One reason why negative states sneak in so easily to steal our peace is that we have been conditioned to believe in their right to punish us. Here is proof of this dark conspiracy:
We can be seated at a nice quiet table in a restaurant, have enough money to buy a fine meal for ourselves, have on nice clean clothes, be by ourselves or with friends, and for all of our good fortune, we will get upset because the waiter didn't bring our toast buttered on the right side! As silly as this may sound, it's true: Negative states such as these, born of nothing other than conflict-filled, comparative thinking, steal into us to squander our peace one hundred times a day.
We do not have to yield ourselves to such meaningless states, nor live the life of the sorry self that revels in them. But emancipation will take a special effort on our part.
Following is a list for special Self-study to help get you started up the path of spiritual freedom. After a careful review of these peace-stealing conditions, take time to make a list of your own. Keep it simple. Use casual observations of yourself and others around you to be a spiritual detective.
UNMASK THE THREE THIEVES OF PEACE
One of the first thieves of our peace is spending time thinking about what others are thinking about us. Can we see that the only reason we are concerned with what others may be thinking about us is due to an imagined fear that they may have some power to take away what we are clinging to for our equally imagined peace? Let go! No one has the power to take peace away from you. It isn't theirs to give!
Another thief of peace is building a "case" against anyone for any reason. No one can steal our peace, so finding fault with another for how we feel is like falling asleep under the sun and then blaming it for the burn we get! The only way we lose our peace is when we mistakenly identify with some painful thought that would draw us into its petty life. Let go of being little. Drop whatever you have been tricked into resenting and watch peace return to take its place.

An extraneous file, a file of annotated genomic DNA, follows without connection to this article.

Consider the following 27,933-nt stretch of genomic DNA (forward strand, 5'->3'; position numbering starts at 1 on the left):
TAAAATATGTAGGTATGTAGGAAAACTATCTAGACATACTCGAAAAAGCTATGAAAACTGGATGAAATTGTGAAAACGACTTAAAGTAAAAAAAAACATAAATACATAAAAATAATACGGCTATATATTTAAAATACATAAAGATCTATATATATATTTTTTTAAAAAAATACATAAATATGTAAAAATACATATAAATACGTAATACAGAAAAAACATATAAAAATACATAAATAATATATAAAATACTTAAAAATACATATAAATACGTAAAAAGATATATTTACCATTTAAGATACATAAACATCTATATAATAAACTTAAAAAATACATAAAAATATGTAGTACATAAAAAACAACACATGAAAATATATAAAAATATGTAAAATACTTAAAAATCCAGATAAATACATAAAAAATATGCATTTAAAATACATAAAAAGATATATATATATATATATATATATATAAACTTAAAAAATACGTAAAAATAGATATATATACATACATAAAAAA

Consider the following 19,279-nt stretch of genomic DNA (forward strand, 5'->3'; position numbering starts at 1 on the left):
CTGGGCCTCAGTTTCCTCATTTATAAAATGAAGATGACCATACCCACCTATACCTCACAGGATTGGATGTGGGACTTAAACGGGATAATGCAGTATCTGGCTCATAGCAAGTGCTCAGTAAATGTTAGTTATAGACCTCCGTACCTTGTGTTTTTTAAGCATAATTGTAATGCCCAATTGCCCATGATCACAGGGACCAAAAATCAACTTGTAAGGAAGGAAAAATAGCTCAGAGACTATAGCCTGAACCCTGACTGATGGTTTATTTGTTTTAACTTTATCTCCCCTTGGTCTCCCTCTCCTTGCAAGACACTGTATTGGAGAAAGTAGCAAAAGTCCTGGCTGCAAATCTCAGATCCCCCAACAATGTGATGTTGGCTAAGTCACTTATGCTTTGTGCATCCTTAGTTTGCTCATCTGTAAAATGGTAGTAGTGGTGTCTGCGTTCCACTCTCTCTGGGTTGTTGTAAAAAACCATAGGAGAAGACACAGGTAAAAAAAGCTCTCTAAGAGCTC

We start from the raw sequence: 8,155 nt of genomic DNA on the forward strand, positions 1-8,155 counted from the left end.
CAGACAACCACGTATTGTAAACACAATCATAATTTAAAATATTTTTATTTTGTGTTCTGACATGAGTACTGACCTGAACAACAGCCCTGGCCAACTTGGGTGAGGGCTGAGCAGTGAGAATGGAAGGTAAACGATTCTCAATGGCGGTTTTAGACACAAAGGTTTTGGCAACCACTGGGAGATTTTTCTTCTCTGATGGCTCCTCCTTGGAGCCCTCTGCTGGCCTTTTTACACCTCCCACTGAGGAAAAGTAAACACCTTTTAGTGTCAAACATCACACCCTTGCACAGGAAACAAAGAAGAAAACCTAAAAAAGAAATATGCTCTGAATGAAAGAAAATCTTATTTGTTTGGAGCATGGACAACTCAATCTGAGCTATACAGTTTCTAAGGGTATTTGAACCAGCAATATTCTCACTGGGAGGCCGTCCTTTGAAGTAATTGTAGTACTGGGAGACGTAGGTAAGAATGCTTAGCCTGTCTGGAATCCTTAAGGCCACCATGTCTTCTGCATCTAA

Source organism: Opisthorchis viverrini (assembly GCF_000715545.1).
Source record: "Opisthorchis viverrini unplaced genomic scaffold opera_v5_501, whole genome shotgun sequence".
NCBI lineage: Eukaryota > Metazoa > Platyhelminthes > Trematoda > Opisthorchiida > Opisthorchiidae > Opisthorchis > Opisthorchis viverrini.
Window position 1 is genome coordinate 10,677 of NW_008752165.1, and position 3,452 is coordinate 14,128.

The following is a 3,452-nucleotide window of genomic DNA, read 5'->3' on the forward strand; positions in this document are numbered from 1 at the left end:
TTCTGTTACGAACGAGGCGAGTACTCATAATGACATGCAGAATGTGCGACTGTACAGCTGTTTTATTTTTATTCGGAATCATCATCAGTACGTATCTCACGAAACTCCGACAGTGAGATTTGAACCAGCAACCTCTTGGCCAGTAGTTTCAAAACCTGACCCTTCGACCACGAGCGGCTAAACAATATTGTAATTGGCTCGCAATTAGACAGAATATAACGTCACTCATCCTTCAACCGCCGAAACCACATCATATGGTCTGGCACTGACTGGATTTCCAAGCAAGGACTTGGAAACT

And last but not least, another common thief of peace is trying to measure ourselves. For instance, have you ever noticed how, most of the time, we cannot have a conversation with someone without walking away and measuring our own performance? Even walking through a supermarket we wonder whether people are looking at us or not, and then we act accordingly. Step out of these mental movies; their producer is the misery of self-measuring. Let go because you know that it's impossible to be self-conscious and also be at peace.
There are many other ways in which our peace is stolen, such as when we find ourselves caught up in the excited anticipation of something, good or bad, coming our way or in the endless comparison of our lives to those of others -- friends and strangers alike! Hoping to find a sense of peace in any form of comparison or anticipation is like waiting for a dark, overhead thundercloud to rain sunlight. We must aim to be this honest with ourselves in each moment.
For extra benefit, and as a way to amplify the impact of these last lessons, take a piece of paper and write down on the top of it: "Known or Possible Suspects Who Are Stealing My Peace." Then make a list of those thoughts, feelings, habits, or beliefs you have that you think need closer observation. This simple exercise will help you to exorcise those inner thieves that are intent on stealing your contentment.